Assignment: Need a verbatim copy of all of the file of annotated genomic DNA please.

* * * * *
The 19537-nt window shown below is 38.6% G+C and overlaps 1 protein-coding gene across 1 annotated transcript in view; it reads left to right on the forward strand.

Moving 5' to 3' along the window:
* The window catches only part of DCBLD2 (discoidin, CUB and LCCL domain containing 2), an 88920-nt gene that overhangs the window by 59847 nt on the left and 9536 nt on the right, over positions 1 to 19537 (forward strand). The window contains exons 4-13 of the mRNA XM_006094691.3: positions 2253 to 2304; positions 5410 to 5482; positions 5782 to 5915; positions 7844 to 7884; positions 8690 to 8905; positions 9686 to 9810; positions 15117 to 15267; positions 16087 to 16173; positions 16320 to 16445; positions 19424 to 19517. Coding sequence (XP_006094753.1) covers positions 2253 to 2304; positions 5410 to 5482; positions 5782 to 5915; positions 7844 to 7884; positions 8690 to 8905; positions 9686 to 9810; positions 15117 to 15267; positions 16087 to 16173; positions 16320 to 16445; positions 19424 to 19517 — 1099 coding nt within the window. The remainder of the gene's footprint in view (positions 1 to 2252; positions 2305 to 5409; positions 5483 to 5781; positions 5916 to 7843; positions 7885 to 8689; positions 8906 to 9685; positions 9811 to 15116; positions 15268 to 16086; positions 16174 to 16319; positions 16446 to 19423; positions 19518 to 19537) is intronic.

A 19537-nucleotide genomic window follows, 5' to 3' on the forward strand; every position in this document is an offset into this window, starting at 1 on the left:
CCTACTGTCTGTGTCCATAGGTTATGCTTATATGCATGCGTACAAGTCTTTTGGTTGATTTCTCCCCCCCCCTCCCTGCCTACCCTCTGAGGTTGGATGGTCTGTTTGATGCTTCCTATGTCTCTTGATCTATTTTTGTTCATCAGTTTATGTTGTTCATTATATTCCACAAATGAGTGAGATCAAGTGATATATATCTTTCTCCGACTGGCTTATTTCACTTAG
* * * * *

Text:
The 19537-nt window shown below is 38.6% G+C and overlaps 1 protein-coding gene across 1 annotated transcript in view; it reads left to right on the forward strand.

Moving 5' to 3' along the window:
* The window catches only part of DCBLD2 (discoidin, CUB and LCCL domain containing 2), an 88920-nt gene that overhangs the window by 59847 nt on the left and 9536 nt on the right, over positions 1 to 19537 (forward strand). The window contains exons 4-13 of the mRNA XM_006094691.3: positions 2253 to 2304; positions 5410 to 5482; positions 5782 to 5915; positions 7844 to 7884; positions 8690 to 8905; positions 9686 to 9810; positions 15117 to 15267; positions 16087 to 16173; positions 16320 to 16445; positions 19424 to 19517. Coding sequence (XP_006094753.1) covers positions 2253 to 2304; positions 5410 to 5482; positions 5782 to 5915; positions 7844 to 7884; positions 8690 to 8905; positions 9686 to 9810; positions 15117 to 15267; positions 16087 to 16173; positions 16320 to 16445; positions 19424 to 19517 — 1099 coding nt within the window. The remainder of the gene's footprint in view (positions 1 to 2252; positions 2305 to 5409; positions 5483 to 5781; positions 5916 to 7843; positions 7885 to 8689; positions 8906 to 9685; positions 9811 to 15116; positions 15268 to 16086; positions 16174 to 16319; positions 16446 to 19423; positions 19518 to 19537) is intronic.

A 19537-nucleotide genomic window follows, 5' to 3' on the forward strand; every position in this document is an offset into this window, starting at 1 on the left:
CCTACTGTCTGTGTCCATAGGTTATGCTTATATGCATGCGTACAAGTCTTTTGGTTGATTTCTCCCCCCCCCTCCCTGCCTACCCTCTGAGGTTGGATGGTCTGTTTGATGCTTCCTATGTCTCTTGATCTATTTTTGTTCATCAGTTTATGTTGTTCATTATATTCCACAAATGAGTGAGATCAAGTGATATATATCTTTCTCCGACTGGCTTATTTCACTTAG